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I'm not sure the exact date, but I believe it was one of the first acts of the new mayor. My roommates were study abroad there at the time, and said the last night before the ban was just amazing parties on the underground where people would just ride the train and drink all night.
http://www.telegraph.co.uk/news/2064...s-violent.html


this is making my day
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Old 06-07-2009, 10:45 AM   #8
JohnAKeith
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Re: London Mass Transit

May 31, 2008. We were there that weekend. Oy.

Fortunately, drinking in the streets continued, unabated.
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Old 06-08-2009, 06:49 AM   #9
SeamusMcFly
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Re: London Mass Transit

I was in London about 15 years ago, and I was very impressed with "The Tube". It went everywhere, was easy to transfer between lines, and what I thought was the best part was that most of the stations were connected via walkable tunnels. That is what I found to be the major difference between there and here. You have options and possible ways of getting around, below ground. Not to mention those below ground tunnels and vast areas saved a lot of lives during the German bombings in WWII.

Nothing quite like walking up out of the Tube for the first time and walking right into Picadilly Circus. Quite a memory.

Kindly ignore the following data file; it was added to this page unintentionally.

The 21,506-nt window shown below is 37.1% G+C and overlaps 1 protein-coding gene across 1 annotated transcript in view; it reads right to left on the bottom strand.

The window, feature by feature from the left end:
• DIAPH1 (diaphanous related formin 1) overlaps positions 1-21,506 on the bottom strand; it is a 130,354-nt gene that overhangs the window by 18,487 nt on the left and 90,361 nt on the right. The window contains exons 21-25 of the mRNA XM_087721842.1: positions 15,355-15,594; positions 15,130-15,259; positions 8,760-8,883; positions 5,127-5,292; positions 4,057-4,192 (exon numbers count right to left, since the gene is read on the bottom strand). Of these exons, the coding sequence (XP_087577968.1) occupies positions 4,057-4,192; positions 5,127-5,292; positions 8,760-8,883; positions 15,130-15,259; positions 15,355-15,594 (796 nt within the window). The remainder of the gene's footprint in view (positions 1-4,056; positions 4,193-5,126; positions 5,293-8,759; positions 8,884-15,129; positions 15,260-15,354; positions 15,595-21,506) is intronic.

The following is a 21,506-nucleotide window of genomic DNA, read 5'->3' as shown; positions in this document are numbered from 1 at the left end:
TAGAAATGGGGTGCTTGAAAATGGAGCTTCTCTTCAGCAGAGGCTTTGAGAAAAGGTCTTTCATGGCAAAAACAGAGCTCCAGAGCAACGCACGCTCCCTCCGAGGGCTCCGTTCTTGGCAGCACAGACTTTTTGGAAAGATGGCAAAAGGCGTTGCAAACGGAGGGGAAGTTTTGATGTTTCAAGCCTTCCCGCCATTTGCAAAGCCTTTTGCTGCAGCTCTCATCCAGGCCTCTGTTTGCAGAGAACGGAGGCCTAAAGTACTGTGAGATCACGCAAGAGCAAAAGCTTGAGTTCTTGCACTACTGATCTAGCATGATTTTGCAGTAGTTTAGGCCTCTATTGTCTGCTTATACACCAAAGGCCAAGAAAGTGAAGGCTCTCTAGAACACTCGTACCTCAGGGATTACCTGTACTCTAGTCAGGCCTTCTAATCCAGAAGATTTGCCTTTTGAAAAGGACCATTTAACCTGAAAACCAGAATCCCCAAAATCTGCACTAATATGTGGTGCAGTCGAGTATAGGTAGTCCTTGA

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Old 06-08-2009, 10:32 AM   #10
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Re: London Mass Transit

Hope you enjoy London, Tommy! I lived in London from 2001 to 2005 and had to rely on this system.

Pros:

Extremely extensive, goes everywhere in the center, has a nice urban ring in the form of the Circle Line, and many lines radiate outwards, becoming suburban-rail-like. However, see the first 'con'.

Very transparent operations. For example, every station has very accurate electronic train arrival indicators. Construction, route changes, etc are always communicated very well. The Tube much more than the MBTA has a customer-centric mindset.

Unfortunatley, there aren't any other major pros I can think of! And now...

Cons:

Whilst extensive, the Tube hardly goes south of the Thames, underserving a surprisingly large segment of the urban area which is forced to rely on scheduled suburban rail. East London is also poorly served, although the DLR (Docklands Light Rail) helps the situation.

EXPENSIVE. A one-way ride in the central zone without a travelcard costs 4 pounds. At the height of the pound, this was $8! Now it's around $6. With a travelcard we're still talking around $4 for the same ride. And this goes rapidly upwards as you travel into more distant zones.

The system is technologically antiquated requiring constant construction and replacement. Certain lines like the District and Circle lines are less reliable than the Green Line. This is true.

THERE IS NO AIR CONDITIONING.

Virtually no stations are handicapped accessible. Even able-bodied people struggle with luggage and bags on the dozens of steps and long crowded hallways in most stations.

Pubs in London typically close at 11:30, and the Tube doesn't stay open that much longer.

THERE IS NO AIR CONDITIONING!

--> Overall, I found myself walking as much as possible to avoid taking the Tube. London's center, for such a large city, is actually surprisingly compact - no more than an hour or so walking from "The City" (the financial district) in the east to Kensington in the west via the West End (theater and entertainment district).